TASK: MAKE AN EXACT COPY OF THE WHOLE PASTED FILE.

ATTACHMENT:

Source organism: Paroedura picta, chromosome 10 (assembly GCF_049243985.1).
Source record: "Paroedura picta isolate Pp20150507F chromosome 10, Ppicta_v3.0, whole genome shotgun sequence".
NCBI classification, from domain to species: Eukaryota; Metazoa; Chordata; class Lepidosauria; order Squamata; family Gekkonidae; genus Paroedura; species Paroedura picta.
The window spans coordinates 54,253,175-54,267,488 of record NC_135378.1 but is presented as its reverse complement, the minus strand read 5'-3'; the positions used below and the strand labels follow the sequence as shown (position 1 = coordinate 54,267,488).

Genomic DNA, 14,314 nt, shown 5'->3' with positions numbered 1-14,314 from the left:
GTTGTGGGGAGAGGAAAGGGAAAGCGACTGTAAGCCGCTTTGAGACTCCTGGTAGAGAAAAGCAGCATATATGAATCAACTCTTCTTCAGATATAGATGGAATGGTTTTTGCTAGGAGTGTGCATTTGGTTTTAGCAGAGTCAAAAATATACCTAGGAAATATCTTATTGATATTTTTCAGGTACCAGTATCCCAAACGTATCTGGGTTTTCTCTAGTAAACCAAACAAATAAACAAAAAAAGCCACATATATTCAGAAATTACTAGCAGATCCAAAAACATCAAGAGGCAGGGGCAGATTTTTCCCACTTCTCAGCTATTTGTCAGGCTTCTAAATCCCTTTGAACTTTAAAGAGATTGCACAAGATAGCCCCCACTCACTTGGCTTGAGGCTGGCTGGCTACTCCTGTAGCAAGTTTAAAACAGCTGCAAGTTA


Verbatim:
Source organism: Paroedura picta, chromosome 10 (assembly GCF_049243985.1).
Source record: "Paroedura picta isolate Pp20150507F chromosome 10, Ppicta_v3.0, whole genome shotgun sequence".
NCBI classification, from domain to species: Eukaryota; Metazoa; Chordata; class Lepidosauria; order Squamata; family Gekkonidae; genus Paroedura; species Paroedura picta.
The window spans coordinates 54,253,175-54,267,488 of record NC_135378.1 but is presented as its reverse complement, the minus strand read 5'-3'; the positions used below and the strand labels follow the sequence as shown (position 1 = coordinate 54,267,488).

Genomic DNA, 14,314 nt, shown 5'->3' with positions numbered 1-14,314 from the left:
GTTGTGGGGAGAGGAAAGGGAAAGCGACTGTAAGCCGCTTTGAGACTCCTGGTAGAGAAAAGCAGCATATATGAATCAACTCTTCTTCAGATATAGATGGAATGGTTTTTGCTAGGAGTGTGCATTTGGTTTTAGCAGAGTCAAAAATATACCTAGGAAATATCTTATTGATATTTTTCAGGTACCAGTATCCCAAACGTATCTGGGTTTTCTCTAGTAAACCAAACAAATAAACAAAAAAAGCCACATATATTCAGAAATTACTAGCAGATCCAAAAACATCAAGAGGCAGGGGCAGATTTTTCCCACTTCTCAGCTATTTGTCAGGCTTCTAAATCCCTTTGAACTTTAAAGAGATTGCACAAGATAGCCCCCACTCACTTGGCTTGAGGCTGGCTGGCTACTCCTGTAGCAAGTTTAAAACAGCTGCAAGTTA